A happy ending, wrought through 2 horribly painful deaths. #aw

A happy ending, wrought through 2 horribly painful deaths. #aw

Told you it was hilarious.

Because the goo…

Because the good news is that we learn just as much about writing from awful books as we do from top-notch books. That’s why we’re encouraged to read everything. So with that spirit in mind, I’d like to look at some of the glaring mistakes of No Name Book that no author should make and no self-respecting author should allow to be published with their name on it.

First, my personal pet-peeve, copious backstory dump. For those unfamiliar with the term, backstory dump is when the author packs the first couple of pages—or first couple of chapters in this case—full of block paragraphs of exposition. Not just any exposition, the life-story of the main characters including all of the important bits of their pasts that will play a role in the current story. No! There are so many ways you can convey that sort of information without dumping it all out in explanatory paragraphs at the beginning! Let it unfold gradually, through dialog and action, and as part of the natural arc of the story!

This quote is from Merry Farmer’s blog, which deals a lot with reading and writing and is often pretty entertaining at the same time. Some of her blogs are romance-specific, and I’m not generally a romance fan, but I still highly recommend reading her blogs – especially since she writes much historical romance, and so a lot of her posts are about “what the hell were these people thinking when –“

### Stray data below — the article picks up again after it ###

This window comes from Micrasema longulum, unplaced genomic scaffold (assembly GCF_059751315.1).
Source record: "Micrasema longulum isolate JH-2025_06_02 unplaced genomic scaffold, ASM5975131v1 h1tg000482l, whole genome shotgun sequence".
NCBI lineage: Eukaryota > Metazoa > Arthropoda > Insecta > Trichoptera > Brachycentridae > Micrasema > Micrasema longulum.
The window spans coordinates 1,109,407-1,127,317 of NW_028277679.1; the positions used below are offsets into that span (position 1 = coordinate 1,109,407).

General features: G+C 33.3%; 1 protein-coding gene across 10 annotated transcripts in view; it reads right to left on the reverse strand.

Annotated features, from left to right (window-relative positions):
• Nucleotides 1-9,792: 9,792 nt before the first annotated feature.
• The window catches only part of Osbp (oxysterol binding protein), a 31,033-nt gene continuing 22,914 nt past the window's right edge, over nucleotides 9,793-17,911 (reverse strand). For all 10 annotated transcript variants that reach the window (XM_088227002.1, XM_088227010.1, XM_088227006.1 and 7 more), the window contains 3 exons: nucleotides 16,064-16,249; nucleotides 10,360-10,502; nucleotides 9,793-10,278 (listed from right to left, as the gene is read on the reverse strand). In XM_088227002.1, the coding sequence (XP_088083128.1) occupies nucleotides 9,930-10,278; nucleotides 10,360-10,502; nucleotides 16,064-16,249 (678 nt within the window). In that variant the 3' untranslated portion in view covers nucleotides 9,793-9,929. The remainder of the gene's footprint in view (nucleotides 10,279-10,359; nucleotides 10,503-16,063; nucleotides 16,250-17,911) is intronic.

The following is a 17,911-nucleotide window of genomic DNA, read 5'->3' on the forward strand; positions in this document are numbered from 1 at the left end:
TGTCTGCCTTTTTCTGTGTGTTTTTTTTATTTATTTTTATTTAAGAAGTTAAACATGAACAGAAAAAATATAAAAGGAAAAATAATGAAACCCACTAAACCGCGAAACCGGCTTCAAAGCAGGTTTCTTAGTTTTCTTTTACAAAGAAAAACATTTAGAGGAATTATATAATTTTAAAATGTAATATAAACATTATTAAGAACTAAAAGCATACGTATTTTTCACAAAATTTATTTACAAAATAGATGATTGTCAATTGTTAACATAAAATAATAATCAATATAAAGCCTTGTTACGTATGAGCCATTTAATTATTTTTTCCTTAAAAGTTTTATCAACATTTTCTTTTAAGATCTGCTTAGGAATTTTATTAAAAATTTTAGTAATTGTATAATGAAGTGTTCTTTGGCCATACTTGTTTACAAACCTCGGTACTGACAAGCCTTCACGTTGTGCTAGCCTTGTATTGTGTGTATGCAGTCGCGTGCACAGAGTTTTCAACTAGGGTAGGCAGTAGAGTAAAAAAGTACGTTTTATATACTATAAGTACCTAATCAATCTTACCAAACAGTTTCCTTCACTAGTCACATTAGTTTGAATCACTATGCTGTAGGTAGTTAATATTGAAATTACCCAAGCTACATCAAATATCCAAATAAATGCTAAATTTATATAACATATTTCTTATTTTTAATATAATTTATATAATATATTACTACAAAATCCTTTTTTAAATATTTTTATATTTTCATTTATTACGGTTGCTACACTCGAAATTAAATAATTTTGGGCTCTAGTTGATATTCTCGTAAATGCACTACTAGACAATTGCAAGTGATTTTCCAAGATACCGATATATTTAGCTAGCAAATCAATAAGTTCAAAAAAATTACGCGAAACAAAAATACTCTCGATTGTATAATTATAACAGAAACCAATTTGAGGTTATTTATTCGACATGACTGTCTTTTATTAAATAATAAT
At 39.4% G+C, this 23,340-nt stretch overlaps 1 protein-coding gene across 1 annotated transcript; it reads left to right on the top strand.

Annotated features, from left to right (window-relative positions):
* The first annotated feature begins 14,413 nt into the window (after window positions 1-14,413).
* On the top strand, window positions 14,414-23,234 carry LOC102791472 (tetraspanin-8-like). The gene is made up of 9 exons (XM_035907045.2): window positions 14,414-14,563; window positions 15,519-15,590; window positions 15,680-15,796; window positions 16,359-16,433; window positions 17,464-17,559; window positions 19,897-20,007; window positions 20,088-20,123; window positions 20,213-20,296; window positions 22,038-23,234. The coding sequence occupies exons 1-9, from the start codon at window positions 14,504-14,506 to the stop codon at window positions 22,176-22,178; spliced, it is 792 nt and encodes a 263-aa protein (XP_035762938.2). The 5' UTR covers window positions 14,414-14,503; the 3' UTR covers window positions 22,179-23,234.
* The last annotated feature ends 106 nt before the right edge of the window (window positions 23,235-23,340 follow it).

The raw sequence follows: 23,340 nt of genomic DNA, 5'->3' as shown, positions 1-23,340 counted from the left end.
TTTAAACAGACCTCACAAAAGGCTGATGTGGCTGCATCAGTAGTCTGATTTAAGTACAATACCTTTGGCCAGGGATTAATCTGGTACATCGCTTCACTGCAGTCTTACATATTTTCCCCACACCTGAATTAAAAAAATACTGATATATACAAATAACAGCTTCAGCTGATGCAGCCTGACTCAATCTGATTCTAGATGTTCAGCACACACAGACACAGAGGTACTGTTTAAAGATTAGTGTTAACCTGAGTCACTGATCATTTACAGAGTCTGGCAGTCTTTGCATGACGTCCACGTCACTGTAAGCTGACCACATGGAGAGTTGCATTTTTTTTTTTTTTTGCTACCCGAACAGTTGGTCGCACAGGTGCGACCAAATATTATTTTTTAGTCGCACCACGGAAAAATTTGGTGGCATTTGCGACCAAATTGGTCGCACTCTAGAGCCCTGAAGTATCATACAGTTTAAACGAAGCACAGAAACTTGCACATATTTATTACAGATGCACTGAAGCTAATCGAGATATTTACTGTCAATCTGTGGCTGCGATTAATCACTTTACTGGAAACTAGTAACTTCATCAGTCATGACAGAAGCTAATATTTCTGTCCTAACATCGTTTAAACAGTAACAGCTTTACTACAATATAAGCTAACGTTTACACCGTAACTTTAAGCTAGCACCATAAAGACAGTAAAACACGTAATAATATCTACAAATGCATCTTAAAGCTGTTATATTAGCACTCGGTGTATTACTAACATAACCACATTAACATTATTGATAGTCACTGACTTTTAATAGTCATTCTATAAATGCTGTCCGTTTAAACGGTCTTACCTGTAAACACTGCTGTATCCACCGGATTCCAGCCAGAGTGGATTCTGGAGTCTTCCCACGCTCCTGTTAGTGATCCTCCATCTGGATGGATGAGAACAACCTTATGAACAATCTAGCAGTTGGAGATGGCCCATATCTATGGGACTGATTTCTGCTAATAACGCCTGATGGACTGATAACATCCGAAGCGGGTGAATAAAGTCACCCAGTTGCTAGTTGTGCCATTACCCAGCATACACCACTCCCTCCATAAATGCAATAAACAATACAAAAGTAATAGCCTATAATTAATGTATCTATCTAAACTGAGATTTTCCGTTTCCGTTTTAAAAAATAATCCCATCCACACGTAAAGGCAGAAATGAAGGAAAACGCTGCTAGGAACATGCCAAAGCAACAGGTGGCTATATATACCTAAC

But on to my perspective. First of all, reading her blog post, I completely agree with her opinion of the copious backstory dump. Exposition tends to be boring. BUT while reading this particular blog post, I began to wonder – does it have to be boring?

There has to be a way to make even large chunks of information highly entertaining.

One of my favorite novels, ever, is Northanger Abbey. NA begins with a lot of exposition, but all of that exposition is also a parody of gothic novel beginnings. The author (Jane Austen) covers a great deal of time (birth to marriageable age) in a few pages, and writes clever, pithy lines that always make me giggle.

Is that the trick, then? Humor? If you make me laugh while reading, I don’t tend to notice the format of the reading – I just let the ab workout take over and gleefully turn the pages.

What are your thoughts? I feel like this topic is pretty relevant since many people are beginning novels today (NaNo for the win! I’m not doing it this year, but I will cheer for you).


A few awesome links I thought I would share (you know, instead of doing a real post). But seriously, read these, lest your head explode from missing so much awesome-ness.

Speaking of which, has everyone written their romance and posted a link to Mr. Linky? Based on the glaring lack of links on my widget – wow, that sounded dirty – I know the answer’s “no.” So get writing, writers! & maybe share a link dripping with awesome-sauce in the comments below.

Short Story Stimulus: Being Creepy

If you have casually perused my blog at all, you will know that I kind of love reading Craigslist’s missed connections. Sometimes sad, often funny, these writings have the potential to touch my soul, but more often, skeeve me out.


So, this week’s writing prompt? Be obsessive. Write the creepiest Craigslist missed connection you can think of. Maybe you can use it in a story or something, but post the m.c. writing on your blog & link to it with Mister Linky – so that Craiglist can inspire even more amusement, for me.

I really think this prompt can inspire some great work!